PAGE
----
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The Year of Trust

Word for 2018

It’s that time of year . . . where people all across the globe are reflecting on the year that’s behind them and anticipating the new year that’s ahead of them. Wow, where did this year go? Truly seems like I was sitting on the couch only moments ago, wondering how 2018 would shape up. Guess it shaped up fairly well—we’re at the end of it now!

Now . . . as I sit at my computer on Christmas Day, listening to Mannheim Steamroller and reminiscing all that 2018 had to offer me, teach me, encourage me, and grow me, I sigh with satisfaction. Satisfaction that even through a rocky and unpredictable 2018, my chosen word of the year—trust—really guided me every step of the year’s journey.

The Trust Journey

From the train station to the plane station, traveling different modes of transportation allowed me to see the world from different viewpoints—and each one super special. Getting to talk with complete strangers about their jobs and their lifestyles helped me to appreciate people more.

Boston Countryside

From California to Boston, it was such a pleasure to meet so many new friends and catch up with old friends. In all, I traveled ten times, and each one a matter of trust because it was definitely an investment year for my writing and editing business.

From my home to others’ homes, the joy of spending time with people and sharing their daily lives is always a treat.

From being a guest on a podcast to giving two talks about self-editing at a writer’s conference, I had the privilege of getting involved in other writers’ lives and sharing the wonderful world of writing . . . and editing. Loved connecting with writers and talking about their books!

Big Apple in Michigan

From having no contract to securing a contract with a publisher, it was such a joy to see this process unfold. Years of hard work, prayer, and mountains of trust happened to get to this happy place! Sharing about this on the blog soon!

And with all the ins and outs of expanding a freelance editing business, more trust than I thought possible was required this year. But a-trusting we did, and seeing the results of blood, sweat, tears, and much prayer is so rewarding! I’m blessed beyond measure to serve the authors and publishers I work with. Truly it is a team effort to get books out into the world!

What Did Trust Mean For Me?

Throughout all of my travels and adventures this year, I learned to trust the process and the plan in each situation I found myself. Sounds easy? No, my friend, it was far from easy. But it was rewarding after I was able to look back and see how each step was laid out exactly as it was supposed to. Then the trusting was definitely worth it!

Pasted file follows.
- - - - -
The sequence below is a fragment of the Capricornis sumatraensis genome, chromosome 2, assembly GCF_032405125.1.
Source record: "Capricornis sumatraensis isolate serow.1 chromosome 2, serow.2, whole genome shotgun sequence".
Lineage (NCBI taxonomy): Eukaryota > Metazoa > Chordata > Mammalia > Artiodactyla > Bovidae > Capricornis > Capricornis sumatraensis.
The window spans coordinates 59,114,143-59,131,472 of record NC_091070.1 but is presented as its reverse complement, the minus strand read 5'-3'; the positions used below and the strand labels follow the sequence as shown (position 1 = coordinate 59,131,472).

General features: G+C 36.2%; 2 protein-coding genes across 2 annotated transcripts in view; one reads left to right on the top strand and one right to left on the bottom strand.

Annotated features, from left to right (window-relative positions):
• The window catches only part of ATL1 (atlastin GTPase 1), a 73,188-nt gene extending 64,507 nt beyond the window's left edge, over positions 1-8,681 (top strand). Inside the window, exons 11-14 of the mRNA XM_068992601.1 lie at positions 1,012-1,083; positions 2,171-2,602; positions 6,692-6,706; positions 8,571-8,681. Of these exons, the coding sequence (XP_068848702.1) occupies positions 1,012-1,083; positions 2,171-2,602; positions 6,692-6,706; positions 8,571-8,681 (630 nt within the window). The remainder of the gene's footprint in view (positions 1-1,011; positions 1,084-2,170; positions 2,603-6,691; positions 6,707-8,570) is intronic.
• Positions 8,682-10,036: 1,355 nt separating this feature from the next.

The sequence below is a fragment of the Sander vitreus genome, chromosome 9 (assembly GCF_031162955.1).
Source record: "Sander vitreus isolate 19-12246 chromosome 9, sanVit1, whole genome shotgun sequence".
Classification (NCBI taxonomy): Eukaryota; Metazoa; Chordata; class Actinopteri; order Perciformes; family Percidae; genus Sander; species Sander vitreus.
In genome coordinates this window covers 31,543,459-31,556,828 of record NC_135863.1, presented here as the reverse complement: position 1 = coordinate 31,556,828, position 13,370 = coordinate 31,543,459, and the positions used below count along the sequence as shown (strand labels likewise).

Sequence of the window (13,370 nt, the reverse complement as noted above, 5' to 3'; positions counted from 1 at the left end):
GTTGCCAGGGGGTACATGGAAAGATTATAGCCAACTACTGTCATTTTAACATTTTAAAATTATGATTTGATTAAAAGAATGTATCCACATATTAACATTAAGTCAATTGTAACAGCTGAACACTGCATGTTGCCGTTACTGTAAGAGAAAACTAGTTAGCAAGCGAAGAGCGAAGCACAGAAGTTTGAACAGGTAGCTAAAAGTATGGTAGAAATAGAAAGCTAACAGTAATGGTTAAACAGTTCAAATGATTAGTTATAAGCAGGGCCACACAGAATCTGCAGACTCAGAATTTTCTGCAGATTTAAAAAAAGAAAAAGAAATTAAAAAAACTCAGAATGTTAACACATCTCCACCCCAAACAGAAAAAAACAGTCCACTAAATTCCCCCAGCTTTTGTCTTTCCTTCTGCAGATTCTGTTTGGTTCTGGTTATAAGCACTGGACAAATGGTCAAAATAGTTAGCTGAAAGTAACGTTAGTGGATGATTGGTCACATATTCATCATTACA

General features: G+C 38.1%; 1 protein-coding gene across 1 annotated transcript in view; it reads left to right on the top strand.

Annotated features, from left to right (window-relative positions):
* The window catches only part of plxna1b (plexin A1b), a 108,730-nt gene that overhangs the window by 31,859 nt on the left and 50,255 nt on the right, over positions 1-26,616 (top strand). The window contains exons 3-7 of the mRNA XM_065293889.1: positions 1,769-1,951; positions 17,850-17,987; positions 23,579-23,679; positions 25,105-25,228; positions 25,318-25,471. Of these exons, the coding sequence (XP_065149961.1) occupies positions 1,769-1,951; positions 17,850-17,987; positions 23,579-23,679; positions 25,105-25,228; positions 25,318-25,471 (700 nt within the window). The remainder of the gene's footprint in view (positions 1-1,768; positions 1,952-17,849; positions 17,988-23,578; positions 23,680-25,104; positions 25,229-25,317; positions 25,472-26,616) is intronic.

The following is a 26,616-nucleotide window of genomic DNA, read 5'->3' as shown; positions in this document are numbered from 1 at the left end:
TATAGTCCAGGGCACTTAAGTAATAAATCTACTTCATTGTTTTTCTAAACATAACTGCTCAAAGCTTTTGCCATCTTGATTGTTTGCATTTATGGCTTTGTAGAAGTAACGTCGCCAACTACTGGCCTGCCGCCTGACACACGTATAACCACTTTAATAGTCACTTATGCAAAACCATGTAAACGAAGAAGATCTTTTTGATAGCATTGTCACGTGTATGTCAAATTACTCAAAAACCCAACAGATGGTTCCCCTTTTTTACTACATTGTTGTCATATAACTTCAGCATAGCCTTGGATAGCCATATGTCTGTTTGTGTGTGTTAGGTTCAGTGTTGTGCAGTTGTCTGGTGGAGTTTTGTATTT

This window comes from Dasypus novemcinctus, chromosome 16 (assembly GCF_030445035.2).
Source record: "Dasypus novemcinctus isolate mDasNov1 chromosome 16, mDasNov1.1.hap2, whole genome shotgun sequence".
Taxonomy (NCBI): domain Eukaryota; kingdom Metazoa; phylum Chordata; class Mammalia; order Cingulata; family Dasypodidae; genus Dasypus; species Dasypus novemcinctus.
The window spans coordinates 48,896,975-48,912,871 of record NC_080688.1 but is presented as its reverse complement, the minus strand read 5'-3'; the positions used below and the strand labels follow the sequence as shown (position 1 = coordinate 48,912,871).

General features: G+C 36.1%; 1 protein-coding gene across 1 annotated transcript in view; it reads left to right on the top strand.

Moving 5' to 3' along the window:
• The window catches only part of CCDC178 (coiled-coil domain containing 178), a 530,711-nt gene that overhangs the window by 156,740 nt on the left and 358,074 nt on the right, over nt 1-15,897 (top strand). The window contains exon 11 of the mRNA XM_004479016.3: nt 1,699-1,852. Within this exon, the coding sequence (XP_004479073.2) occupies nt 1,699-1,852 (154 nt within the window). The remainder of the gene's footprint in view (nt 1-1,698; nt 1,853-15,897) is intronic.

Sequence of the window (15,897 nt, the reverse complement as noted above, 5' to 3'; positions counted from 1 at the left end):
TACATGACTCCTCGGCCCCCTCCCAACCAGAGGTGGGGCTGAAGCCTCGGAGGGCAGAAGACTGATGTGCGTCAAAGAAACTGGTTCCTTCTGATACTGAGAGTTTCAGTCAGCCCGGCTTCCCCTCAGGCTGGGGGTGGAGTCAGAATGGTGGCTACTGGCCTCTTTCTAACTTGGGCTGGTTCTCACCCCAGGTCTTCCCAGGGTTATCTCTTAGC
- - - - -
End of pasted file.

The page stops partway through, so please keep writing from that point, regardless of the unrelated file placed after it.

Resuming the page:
I’m starting to see a trend here though. 2017 was Adventure, 2018 was Trust, and 2019 looks like it will be either Encourage or Joy. Maybe the two will end up mixing? We’ll see! But the trend I’m seeing is that these words fit well together, as far as the lessons I’ve learned from each year’s events. Each year has built on the previous, but isn’t that life life though? We’re constantly learning, constantly growing.

What Am I Doing in 2019?

Well, here’s the working plan:

  • Give two talks on self-editing at FlourishWriters, a mega online writer’s conference. If you’d like more information, click here. Starts January 22!
  • Keep writing my second historical fiction (post-WWII) novel.
  • Work on edits from my first historical fiction (WWII) novel.
  • Attend a writer’s conference. Or two. Maybe more.
  • Continue to work with great authors. If you’re interested in any of my editing services, please visit my Editing Page to see how we can work together to make your manuscript shine! My 2019 calendar is filling up fast, so get in touch today to make sure your manuscript gets into the calendar!
  • Continue to bring you exclusive content that is helpful, beneficial, and enjoyable. If you have a topic or subject you’d like to see, please contact me, and I’ll see what we can do to deliver that to you!
  • Get excited and plan an anthology book launch, coming fall 2019! I’ll be sharing a post about that, but to keep in touch of the progress and to get in on launch goodies, sign up for my newsletter. Delivered only four times a year—and may or may not include a gift card!